The plateau pika is a smaller relative of the rabbit and occupies an almost identical ecological niche to the prairie dog in the U.S. Environmentalists call the pika a keystone species. (The Washington Post)

As he gazes out across the rolling grasslands of the Tibetan plateau, where hundreds of his yaks are grazing, 70-year-old Awang Chumpey is less than happy. The land he shares with his neighbors is dotted with thousands of tiny burrows, home to a colony of plateau pika that he blames for eating his animals’ grass.

A smaller relative of the rabbit, the plateau pika occupies an almost identical ecological niche to the United States’ prairie dog. And it is equally unpopular in many rural communities.

“Over the years the grass has become very bad,” Awang said. “They dig holes and eat the grass. I hope the government can kill them.”

Herders like Awang are largely getting what they want. For decades, across hundreds of thousands of square miles of the plateau, a relentless extermination campaign has been undertaken to wipe out the plateau pika, with thousands of people fanning out as spring arrives to poison their burrows. Across vast swaths of grassland, the pika has been virtually eliminated.


Only now are some people in China realizing they may have made a huge mistake — just as some people in the United States have concluded that the mass extermination of prairie dogs might not have been such a great idea after all.

Indeed, the plateau pika is the scapegoat for much deeper, man-made problems, a symptom, some Western scientists say, of decades of environmental mismanagement by China’s Communist Party, which threw out the natural balance that had endured on these grasslands for thousands of years.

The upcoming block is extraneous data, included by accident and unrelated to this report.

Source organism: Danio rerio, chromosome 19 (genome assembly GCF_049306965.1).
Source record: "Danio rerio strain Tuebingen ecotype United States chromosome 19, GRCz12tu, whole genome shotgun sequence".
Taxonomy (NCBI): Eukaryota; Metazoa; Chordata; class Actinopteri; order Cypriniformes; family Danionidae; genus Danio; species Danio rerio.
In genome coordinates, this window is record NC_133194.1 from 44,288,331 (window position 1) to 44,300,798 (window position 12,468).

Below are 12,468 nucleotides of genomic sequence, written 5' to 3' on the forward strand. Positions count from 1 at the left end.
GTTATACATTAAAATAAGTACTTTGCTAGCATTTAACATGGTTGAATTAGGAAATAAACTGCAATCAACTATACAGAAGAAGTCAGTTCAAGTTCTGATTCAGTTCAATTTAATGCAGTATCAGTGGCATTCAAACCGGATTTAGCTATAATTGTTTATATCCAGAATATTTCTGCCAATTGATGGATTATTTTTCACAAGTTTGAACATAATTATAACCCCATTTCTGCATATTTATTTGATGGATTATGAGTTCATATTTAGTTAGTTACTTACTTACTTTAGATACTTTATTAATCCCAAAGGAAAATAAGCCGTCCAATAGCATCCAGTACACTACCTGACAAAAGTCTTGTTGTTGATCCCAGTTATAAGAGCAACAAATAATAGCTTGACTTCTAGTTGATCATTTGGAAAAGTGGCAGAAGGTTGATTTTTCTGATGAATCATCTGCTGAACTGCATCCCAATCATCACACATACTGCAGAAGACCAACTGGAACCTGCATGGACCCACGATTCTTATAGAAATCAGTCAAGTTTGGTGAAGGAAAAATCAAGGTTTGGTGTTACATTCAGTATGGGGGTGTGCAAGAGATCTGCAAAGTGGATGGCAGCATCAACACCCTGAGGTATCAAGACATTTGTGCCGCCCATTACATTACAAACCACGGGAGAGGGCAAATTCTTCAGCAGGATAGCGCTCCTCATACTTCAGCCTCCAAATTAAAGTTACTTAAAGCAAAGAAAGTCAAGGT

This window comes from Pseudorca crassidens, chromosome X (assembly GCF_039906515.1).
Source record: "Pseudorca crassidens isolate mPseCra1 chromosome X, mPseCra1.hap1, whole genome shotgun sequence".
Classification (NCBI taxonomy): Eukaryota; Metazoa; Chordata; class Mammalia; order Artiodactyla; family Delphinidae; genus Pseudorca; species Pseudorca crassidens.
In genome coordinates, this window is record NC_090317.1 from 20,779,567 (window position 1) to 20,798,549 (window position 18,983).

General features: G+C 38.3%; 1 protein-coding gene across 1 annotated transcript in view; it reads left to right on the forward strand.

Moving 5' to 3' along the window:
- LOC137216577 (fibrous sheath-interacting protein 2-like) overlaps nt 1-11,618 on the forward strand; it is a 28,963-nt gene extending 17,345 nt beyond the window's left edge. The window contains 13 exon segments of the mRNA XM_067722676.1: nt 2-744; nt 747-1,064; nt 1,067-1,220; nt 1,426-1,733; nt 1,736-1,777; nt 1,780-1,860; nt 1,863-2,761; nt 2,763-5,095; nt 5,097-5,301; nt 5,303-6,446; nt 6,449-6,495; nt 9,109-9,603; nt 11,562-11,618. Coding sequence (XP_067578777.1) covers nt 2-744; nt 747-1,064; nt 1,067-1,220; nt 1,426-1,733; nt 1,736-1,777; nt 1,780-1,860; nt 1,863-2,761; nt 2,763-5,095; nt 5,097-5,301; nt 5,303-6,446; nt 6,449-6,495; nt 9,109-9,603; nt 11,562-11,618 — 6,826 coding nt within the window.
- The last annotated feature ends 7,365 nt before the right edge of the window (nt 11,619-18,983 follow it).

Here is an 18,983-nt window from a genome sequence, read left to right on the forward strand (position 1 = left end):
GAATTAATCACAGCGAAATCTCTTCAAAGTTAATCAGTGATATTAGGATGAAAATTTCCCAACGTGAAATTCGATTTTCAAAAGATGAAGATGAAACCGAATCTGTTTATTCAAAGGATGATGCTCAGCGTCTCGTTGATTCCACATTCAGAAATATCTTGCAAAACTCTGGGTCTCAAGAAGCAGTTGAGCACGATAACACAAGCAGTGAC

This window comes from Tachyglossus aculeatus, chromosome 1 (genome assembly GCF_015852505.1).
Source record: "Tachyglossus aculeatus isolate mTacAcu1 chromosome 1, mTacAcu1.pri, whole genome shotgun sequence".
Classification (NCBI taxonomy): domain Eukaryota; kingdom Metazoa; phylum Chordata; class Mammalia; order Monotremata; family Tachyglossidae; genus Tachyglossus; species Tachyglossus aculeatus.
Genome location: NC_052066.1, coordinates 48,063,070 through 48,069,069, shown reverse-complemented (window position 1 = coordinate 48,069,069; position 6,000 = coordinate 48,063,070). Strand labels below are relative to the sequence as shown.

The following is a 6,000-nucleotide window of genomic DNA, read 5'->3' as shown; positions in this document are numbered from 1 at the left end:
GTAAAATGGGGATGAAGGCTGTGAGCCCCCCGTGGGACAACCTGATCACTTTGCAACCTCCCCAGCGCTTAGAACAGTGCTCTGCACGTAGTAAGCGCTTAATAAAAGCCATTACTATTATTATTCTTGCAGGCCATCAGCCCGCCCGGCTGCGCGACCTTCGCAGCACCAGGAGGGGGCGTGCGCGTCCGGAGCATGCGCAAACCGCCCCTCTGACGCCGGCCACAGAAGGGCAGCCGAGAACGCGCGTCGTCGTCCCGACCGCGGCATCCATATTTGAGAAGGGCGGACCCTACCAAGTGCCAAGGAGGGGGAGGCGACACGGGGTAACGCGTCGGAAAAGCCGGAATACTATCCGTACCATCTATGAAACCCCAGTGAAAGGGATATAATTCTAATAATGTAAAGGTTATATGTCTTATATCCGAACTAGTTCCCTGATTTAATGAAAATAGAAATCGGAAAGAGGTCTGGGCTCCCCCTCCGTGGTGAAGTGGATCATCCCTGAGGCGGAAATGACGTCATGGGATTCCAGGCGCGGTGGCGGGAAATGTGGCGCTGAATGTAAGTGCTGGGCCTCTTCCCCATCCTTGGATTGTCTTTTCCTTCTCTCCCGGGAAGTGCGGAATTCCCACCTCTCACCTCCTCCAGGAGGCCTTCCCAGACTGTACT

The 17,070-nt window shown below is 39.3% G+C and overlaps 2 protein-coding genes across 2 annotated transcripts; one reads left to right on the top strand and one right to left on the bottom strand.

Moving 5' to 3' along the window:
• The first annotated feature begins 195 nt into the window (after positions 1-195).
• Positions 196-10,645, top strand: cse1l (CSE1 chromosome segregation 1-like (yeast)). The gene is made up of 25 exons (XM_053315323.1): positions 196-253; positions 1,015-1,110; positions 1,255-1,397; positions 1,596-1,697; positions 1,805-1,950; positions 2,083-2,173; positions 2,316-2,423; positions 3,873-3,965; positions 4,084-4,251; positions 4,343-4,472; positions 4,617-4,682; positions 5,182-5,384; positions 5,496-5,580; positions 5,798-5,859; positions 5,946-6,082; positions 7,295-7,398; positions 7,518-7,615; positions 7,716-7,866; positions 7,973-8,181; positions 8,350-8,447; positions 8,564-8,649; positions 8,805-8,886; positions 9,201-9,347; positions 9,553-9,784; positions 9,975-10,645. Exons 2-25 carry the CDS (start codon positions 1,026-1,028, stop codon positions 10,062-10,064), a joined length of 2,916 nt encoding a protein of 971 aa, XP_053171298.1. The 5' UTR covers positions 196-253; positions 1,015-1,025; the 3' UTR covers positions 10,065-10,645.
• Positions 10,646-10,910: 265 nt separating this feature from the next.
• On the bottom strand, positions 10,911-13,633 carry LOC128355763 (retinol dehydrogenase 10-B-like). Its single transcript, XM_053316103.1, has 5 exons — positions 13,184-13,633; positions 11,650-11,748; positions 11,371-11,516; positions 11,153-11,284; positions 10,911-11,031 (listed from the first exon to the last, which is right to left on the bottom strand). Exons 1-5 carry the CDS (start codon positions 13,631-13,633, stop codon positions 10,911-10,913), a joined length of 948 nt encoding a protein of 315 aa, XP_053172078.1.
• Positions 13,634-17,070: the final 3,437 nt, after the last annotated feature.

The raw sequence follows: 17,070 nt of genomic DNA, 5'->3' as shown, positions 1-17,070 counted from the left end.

Just like the prairie dog, the plateau pika — which has not been wiped out yet, by any means — is what environmentalists call a keystone species, playing a crucial role in the ecosystem that sustains life. And their burrows, it is now believed, play an important role in absorbing the heavy rains that fall during the summer monsoon, allowing water to percolate slowly through the earth rather than cause dangerous downstream flooding and erosion.

“The pika is very important for the food chain and for the grassland ecosystem,” said Hashi Tashi Dorjee, founder of the Snowland Great Rivers Environmental Protection Association and one of the Tibetan region’s most respected environmentalists. “Poisoning them sets off a very bad cycle.”

Here, on the Alpine meadows that carpet most of the Qinghai-Tibet Plateau, almost all the major carnivores depend on pikas for food. That includes brown bears, Tibetan foxes, steppe polecats and Pallas’s cats — small, furry, real-life versions of the Cheshire Cat of “Alice in Wonderland” but with a distinctly wild nature. Upland buzzards and saker falcons feed primarily on pikas, too; one way to spot a pika colony on the grasslands is to look for a buzzard flying overhead or perched on a power pylon.

But as pikas have disappeared from broad stretches of this grassland, so have many of these unique animals, said Andrew Smith, an Arizona State University expert who has been studying the ecology of the Tibetan plateau since 1984.

Awang Chumpey, a yak herder who hates the pika, on land he owns in Yushu County, in the southern part of Qinghai province. (Giulia Marchi/For The Washington Post)

“For brown bears, what we call grizzly bears in the United States, 60 to 80 percent of their food is pikas,” he said. “Where the pikas have been poisoned, the bears go on the move to search for food, and they have been breaking into Tibetan houses.”

On the largely treeless grasslands, birds such as snow finches and Tibetan ground tits nest in pika burrows. But, where pikas have been poisoned, the burrows collapse within a couple of years and these birds disappear or become scarcer, Smith said.